AMAT's stock jumped modestly higher on Friday, as the semiconductor equipment company reported better-than-expected third quarter results and a good, but cautious, near-term outlook.
Adjusted earnings for the three months ended in July, the group's fiscal third quarter, increased by 2% from last year to $1.94 per share, firmly exceeding the Street consensus of $1.79 per share. Revenues increased by 5.1 percent to $6.52 billion.
Applied Materials said it expects to generate $6.65 billion in current quarter revenues, with a $400 million error margin on either side, even as CEO Gary Dickerson cautioned that the company will remain "supply-constrained" for the "several quarters."
The group has reduced its estimate for the 2022 wafer fab equipment industry to $90 billion, but said its own WFE revenues would increase by 15% in the next fiscal year. It also expects to slow hiring in order to ensure complete funding of R&D programs.
"Memory expenditure is expected to be lower than in 2022 as macro uncertainty and weakness in consumer electronics and PCs cause these customers to postpone some capacity additions," CEO Gary Dickerson said on a conference call late Thursday.
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"Leading-edge foundry-logic looks strong with customers fighting for leadership and racing to be the first to implement significant technological shifts," said he. "These customers serve a broad and varied application. They're seeing softness in consumer-centric markets, which are being impacted by macroeconomic factors."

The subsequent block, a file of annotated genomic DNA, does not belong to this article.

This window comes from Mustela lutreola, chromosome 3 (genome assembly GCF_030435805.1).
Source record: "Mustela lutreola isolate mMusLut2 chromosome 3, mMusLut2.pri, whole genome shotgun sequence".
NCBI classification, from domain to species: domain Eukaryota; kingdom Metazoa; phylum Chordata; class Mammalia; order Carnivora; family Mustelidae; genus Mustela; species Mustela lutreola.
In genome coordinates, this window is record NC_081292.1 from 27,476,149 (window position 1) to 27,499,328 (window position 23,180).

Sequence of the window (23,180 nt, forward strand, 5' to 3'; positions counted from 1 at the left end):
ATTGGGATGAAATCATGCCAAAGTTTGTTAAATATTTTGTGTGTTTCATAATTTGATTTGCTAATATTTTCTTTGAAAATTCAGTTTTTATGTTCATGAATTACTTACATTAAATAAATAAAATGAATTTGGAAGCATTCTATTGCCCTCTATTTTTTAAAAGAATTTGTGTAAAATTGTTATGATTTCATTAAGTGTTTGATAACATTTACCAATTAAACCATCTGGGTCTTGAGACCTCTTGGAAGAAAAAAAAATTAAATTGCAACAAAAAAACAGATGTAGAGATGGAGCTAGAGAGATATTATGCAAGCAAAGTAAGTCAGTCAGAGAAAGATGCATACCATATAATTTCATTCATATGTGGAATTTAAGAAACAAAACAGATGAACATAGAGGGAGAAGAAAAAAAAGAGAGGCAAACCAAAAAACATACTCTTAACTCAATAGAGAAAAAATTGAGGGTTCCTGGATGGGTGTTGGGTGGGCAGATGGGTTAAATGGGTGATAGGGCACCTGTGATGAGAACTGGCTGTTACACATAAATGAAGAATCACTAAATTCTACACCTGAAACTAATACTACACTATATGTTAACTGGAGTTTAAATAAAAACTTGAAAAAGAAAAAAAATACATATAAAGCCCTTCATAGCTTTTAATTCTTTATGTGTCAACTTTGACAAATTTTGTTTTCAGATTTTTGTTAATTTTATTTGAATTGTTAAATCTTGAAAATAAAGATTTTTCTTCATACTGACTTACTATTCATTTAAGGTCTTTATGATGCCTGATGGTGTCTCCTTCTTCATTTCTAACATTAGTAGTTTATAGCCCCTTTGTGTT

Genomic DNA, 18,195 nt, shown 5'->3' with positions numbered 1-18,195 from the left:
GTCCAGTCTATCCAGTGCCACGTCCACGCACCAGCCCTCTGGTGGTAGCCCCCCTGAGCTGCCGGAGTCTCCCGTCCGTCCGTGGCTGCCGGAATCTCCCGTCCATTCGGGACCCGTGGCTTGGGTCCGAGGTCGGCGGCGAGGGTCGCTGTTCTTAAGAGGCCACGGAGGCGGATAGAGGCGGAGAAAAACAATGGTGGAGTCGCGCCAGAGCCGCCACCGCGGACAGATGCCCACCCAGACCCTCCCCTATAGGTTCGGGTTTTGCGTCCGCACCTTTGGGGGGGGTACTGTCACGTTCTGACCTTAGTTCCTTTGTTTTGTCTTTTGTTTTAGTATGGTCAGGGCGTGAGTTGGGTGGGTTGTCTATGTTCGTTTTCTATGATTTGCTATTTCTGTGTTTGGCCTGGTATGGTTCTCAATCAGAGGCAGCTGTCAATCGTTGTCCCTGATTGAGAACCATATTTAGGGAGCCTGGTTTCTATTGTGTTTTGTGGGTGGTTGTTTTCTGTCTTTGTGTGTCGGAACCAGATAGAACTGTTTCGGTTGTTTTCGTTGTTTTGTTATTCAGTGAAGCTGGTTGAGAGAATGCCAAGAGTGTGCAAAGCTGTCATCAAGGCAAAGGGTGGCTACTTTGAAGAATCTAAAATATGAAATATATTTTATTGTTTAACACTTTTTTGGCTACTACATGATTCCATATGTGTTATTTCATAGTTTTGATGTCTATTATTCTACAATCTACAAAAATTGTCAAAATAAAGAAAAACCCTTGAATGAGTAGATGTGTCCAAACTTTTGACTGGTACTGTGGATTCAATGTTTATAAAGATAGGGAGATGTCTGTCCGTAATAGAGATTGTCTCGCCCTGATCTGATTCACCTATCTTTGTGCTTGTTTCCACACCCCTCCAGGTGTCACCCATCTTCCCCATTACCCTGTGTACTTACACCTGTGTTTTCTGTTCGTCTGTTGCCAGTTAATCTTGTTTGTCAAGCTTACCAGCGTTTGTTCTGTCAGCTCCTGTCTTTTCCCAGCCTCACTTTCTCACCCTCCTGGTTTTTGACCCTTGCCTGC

In pre-market trading, Applied Materials shares were 0.1 percent higher, indicating a opening bell price of $108.36.
"Demand continues to outpace the supply, but weaker memory and consumer-centric applications are creating uncertainty for 2023," said D.A. Davison analyst Thomas Diffely, who reduced his price target on the group by $15 to $155 per share, while keeping his 'buy' rating intact following last night's earnings.
"Although market demand continues to outpace supply, the current market environment remains problematic (constrained global supply, weakening memory investments, and softness in consumer markets," said the executive. "That said, the company should benefit from large backlog levels (3 quarters worth), longer term visibility from its customers, and substantial capacity investments."